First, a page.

Friday, March 2, 2018

World Wildlife Day 

It is World Wildlife Day. And this year the focus is on big cats. As we all know, Disney's Animal Kingdom has a few. Sumatran Tigers at the Maharajah Jungle Trek and Lions and cheetahs on the Kilimanjaro Safaris.

Maharajah Jungle Trek 
Big cats are some of the most popular zoo animals there are, especially the iconic lions and tigers. At the Animal Kingdom, the recent birth of tiger cubs has sparked a lot of press and social media photographs. And we often hear from the guests about being on the safari, just as the male lion roars. The fact it happens more often at night often makes that a highlight of the evening tour.

Snow Leopard at Central Park Zoo
Despite their popularity from the public at large, big cats are in trouble across the globe. As I am sure you know, when you have a beautiful coat like the snow leopard above or the rare (and my favorite) clouded leopard below, the fur industry and poaching are prime enemies. These skins are used not just for clothing, but rugs and other furnishings as well.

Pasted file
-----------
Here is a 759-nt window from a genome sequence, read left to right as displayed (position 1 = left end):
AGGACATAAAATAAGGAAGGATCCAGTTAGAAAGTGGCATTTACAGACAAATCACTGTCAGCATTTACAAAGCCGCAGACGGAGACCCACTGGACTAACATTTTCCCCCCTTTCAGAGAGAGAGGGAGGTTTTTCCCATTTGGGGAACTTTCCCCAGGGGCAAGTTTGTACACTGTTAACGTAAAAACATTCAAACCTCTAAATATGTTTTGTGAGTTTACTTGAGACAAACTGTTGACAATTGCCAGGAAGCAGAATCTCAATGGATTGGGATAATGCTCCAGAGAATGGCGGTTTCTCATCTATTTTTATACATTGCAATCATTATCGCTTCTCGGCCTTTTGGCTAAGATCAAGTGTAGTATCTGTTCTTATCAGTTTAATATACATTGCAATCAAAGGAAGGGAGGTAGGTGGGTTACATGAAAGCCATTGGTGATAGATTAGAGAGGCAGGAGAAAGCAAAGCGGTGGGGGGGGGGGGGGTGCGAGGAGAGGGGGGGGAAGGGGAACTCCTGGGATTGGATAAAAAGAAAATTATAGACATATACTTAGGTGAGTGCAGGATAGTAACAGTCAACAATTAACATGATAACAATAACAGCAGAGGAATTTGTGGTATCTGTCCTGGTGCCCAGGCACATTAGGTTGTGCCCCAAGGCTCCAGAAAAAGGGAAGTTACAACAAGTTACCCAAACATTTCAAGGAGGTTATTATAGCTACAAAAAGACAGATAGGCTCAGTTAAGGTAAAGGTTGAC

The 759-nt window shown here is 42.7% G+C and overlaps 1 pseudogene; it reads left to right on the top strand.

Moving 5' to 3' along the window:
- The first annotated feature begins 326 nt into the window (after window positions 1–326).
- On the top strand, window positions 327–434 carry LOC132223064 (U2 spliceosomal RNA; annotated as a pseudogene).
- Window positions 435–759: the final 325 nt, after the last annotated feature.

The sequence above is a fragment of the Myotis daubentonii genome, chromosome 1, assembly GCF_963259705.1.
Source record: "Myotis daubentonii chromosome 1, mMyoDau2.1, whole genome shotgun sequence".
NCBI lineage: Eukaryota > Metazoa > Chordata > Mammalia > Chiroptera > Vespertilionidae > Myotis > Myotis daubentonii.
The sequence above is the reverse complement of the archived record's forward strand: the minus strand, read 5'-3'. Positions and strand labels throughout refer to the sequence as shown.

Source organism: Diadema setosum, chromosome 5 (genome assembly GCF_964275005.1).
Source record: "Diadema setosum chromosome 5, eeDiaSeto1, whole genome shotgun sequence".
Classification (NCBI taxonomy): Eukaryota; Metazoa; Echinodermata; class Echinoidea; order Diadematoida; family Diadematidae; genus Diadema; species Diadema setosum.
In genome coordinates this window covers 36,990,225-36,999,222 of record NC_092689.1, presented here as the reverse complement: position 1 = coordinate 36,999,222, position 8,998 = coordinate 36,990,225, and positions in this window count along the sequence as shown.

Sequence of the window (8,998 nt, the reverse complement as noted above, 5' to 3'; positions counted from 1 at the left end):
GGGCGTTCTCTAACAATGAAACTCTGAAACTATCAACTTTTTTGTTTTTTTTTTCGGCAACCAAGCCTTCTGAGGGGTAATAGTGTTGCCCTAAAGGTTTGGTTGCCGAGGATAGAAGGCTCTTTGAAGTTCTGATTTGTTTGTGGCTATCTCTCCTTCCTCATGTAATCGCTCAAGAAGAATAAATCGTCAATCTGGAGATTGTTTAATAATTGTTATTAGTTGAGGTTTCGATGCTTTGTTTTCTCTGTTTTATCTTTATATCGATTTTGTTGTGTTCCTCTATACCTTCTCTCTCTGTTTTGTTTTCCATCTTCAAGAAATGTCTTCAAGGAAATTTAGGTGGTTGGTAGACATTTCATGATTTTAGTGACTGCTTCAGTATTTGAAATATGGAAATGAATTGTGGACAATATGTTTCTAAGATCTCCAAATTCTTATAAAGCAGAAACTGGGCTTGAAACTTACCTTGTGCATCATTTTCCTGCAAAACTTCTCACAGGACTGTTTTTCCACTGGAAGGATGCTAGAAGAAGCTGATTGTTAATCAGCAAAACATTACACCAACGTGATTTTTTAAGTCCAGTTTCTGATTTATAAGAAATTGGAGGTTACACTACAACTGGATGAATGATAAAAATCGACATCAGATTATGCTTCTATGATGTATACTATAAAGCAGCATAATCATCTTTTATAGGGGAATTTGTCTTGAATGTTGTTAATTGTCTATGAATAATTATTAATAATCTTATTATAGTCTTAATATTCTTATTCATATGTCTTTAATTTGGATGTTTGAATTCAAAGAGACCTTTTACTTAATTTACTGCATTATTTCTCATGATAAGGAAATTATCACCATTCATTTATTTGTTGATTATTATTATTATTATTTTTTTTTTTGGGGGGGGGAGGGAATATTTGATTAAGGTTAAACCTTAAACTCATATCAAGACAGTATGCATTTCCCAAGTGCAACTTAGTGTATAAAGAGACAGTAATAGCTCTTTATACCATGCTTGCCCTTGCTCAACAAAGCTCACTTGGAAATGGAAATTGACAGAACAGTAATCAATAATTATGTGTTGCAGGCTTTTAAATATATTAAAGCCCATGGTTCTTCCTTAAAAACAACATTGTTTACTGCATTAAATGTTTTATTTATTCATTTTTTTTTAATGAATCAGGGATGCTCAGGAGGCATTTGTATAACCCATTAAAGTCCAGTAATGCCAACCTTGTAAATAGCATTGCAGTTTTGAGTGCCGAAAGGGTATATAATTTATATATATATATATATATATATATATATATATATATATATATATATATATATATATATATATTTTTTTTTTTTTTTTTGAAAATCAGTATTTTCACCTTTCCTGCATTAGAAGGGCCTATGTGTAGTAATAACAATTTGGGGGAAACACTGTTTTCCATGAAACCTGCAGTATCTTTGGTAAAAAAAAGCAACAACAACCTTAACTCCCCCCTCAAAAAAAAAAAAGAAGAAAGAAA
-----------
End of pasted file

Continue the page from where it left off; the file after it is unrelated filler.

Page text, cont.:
Clouded Leopard at Zoo Atlanta
Other parts, such as bones, teeth and claws, are also sold illegally around the globe. The biggest markets are in Asia, particularly in China, Vietnam and Myanmar. In some cases these are used for jewelry and in other instances, the products are used in traditional medicine. Regardless of the end use, poaching is a big problem for all big cats and the market is mostly generated from that part of the world.

Lion pride at the Cincinnati Zoo
Recently, China has taken some major steps to halt the traffic of ivory in its country. This should go a long way in protecting elephants. However, China has not taken a similar course for the trade in illegal cat parts. Days like today can help put the pressure on that government.

Siberian Tigers at the Bronx Zoo 
There are also conflicts with local landowners. This is true for example with the cheetah in Africa. Groups like the Cheetah Conservation Fund, have been working with local farmers for years. Livestock guarding dogs are trained and provided to the farmers. Wild cheetahs, instead of going after sheep and goats, avoid those herds. Farmers no longer feel the need to kill cheetahs on sight to protect their livelihood. A win for both farmers and cheetahs. Similarly, the Snow Leopard Trust is providing farmers with livestock insurance for the rare instance of a snow leopard kill. They are also providing local farmers with the tools to avoid depredation.

Cheetah in Africa photo by Aruna Mohan
The goal is, of course, to protect these beautiful animals for future generations as well as protecting their natural habitat. And Disney's Animal Kingdom through their Conservation Fund as well as the work they do in captive breeding is doing their part.

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